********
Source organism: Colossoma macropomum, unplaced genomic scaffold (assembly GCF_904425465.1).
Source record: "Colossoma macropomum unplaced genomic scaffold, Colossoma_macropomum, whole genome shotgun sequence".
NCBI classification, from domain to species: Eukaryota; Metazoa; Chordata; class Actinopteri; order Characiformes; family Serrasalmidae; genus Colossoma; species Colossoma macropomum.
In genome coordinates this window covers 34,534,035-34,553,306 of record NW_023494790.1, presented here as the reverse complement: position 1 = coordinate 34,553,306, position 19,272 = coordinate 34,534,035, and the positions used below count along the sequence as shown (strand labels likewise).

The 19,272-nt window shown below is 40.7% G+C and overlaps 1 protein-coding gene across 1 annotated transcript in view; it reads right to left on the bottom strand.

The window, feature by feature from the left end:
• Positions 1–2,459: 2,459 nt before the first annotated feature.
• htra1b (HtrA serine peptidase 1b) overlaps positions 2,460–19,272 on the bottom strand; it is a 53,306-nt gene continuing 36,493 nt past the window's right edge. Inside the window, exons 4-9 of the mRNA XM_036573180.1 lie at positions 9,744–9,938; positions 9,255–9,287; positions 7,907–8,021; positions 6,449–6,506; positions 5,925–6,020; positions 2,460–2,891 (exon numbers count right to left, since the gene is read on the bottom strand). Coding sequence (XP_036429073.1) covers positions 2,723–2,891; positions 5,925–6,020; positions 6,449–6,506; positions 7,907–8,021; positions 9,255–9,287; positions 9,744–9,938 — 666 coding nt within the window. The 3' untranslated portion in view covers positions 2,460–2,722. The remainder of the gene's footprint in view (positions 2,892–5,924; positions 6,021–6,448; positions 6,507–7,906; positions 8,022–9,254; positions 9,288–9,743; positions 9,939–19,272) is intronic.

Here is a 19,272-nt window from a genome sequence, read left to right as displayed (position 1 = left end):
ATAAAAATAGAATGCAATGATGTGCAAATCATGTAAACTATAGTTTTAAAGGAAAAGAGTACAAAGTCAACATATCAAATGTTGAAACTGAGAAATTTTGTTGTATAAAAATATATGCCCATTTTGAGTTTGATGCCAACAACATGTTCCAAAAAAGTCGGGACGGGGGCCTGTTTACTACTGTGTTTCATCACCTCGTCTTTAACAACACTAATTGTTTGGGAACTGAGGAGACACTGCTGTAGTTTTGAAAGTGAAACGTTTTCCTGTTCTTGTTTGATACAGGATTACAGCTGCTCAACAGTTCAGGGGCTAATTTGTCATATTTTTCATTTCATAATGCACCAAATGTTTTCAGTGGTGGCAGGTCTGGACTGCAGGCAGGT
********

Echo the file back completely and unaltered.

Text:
Source organism: Colossoma macropomum, unplaced genomic scaffold (assembly GCF_904425465.1).
Source record: "Colossoma macropomum unplaced genomic scaffold, Colossoma_macropomum, whole genome shotgun sequence".
NCBI classification, from domain to species: Eukaryota; Metazoa; Chordata; class Actinopteri; order Characiformes; family Serrasalmidae; genus Colossoma; species Colossoma macropomum.
In genome coordinates this window covers 34,534,035-34,553,306 of record NW_023494790.1, presented here as the reverse complement: position 1 = coordinate 34,553,306, position 19,272 = coordinate 34,534,035, and the positions used below count along the sequence as shown (strand labels likewise).

The 19,272-nt window shown below is 40.7% G+C and overlaps 1 protein-coding gene across 1 annotated transcript in view; it reads right to left on the bottom strand.

The window, feature by feature from the left end:
• Positions 1–2,459: 2,459 nt before the first annotated feature.
• htra1b (HtrA serine peptidase 1b) overlaps positions 2,460–19,272 on the bottom strand; it is a 53,306-nt gene continuing 36,493 nt past the window's right edge. Inside the window, exons 4-9 of the mRNA XM_036573180.1 lie at positions 9,744–9,938; positions 9,255–9,287; positions 7,907–8,021; positions 6,449–6,506; positions 5,925–6,020; positions 2,460–2,891 (exon numbers count right to left, since the gene is read on the bottom strand). Coding sequence (XP_036429073.1) covers positions 2,723–2,891; positions 5,925–6,020; positions 6,449–6,506; positions 7,907–8,021; positions 9,255–9,287; positions 9,744–9,938 — 666 coding nt within the window. The 3' untranslated portion in view covers positions 2,460–2,722. The remainder of the gene's footprint in view (positions 2,892–5,924; positions 6,021–6,448; positions 6,507–7,906; positions 8,022–9,254; positions 9,288–9,743; positions 9,939–19,272) is intronic.

Here is a 19,272-nt window from a genome sequence, read left to right as displayed (position 1 = left end):
ATAAAAATAGAATGCAATGATGTGCAAATCATGTAAACTATAGTTTTAAAGGAAAAGAGTACAAAGTCAACATATCAAATGTTGAAACTGAGAAATTTTGTTGTATAAAAATATATGCCCATTTTGAGTTTGATGCCAACAACATGTTCCAAAAAAGTCGGGACGGGGGCCTGTTTACTACTGTGTTTCATCACCTCGTCTTTAACAACACTAATTGTTTGGGAACTGAGGAGACACTGCTGTAGTTTTGAAAGTGAAACGTTTTCCTGTTCTTGTTTGATACAGGATTACAGCTGCTCAACAGTTCAGGGGCTAATTTGTCATATTTTTCATTTCATAATGCACCAAATGTTTTCAGTGGTGGCAGGTCTGGACTGCAGGCAGGT